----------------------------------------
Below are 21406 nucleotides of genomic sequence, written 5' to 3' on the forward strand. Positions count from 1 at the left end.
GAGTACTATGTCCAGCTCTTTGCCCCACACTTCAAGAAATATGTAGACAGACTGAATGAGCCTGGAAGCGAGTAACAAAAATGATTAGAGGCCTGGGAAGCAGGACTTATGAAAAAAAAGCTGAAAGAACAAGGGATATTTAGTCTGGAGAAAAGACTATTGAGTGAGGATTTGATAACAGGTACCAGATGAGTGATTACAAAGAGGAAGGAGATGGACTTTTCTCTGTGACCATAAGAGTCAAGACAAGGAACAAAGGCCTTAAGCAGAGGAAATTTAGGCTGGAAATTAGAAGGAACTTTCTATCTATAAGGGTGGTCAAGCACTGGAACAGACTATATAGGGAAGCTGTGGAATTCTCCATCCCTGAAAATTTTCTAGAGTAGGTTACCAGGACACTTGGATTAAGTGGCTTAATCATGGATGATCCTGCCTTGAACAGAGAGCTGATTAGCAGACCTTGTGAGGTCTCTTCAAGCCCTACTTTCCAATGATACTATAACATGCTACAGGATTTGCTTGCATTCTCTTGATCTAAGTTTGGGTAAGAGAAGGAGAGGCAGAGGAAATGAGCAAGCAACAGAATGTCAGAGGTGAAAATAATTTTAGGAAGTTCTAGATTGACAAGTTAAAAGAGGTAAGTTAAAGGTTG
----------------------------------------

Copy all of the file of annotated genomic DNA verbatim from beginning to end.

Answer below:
Below are 21406 nucleotides of genomic sequence, written 5' to 3' on the forward strand. Positions count from 1 at the left end.
GAGTACTATGTCCAGCTCTTTGCCCCACACTTCAAGAAATATGTAGACAGACTGAATGAGCCTGGAAGCGAGTAACAAAAATGATTAGAGGCCTGGGAAGCAGGACTTATGAAAAAAAAGCTGAAAGAACAAGGGATATTTAGTCTGGAGAAAAGACTATTGAGTGAGGATTTGATAACAGGTACCAGATGAGTGATTACAAAGAGGAAGGAGATGGACTTTTCTCTGTGACCATAAGAGTCAAGACAAGGAACAAAGGCCTTAAGCAGAGGAAATTTAGGCTGGAAATTAGAAGGAACTTTCTATCTATAAGGGTGGTCAAGCACTGGAACAGACTATATAGGGAAGCTGTGGAATTCTCCATCCCTGAAAATTTTCTAGAGTAGGTTACCAGGACACTTGGATTAAGTGGCTTAATCATGGATGATCCTGCCTTGAACAGAGAGCTGATTAGCAGACCTTGTGAGGTCTCTTCAAGCCCTACTTTCCAATGATACTATAACATGCTACAGGATTTGCTTGCATTCTCTTGATCTAAGTTTGGGTAAGAGAAGGAGAGGCAGAGGAAATGAGCAAGCAACAGAATGTCAGAGGTGAAAATAATTTTAGGAAGTTCTAGATTGACAAGTTAAAAGAGGTAAGTTAAAGGTTG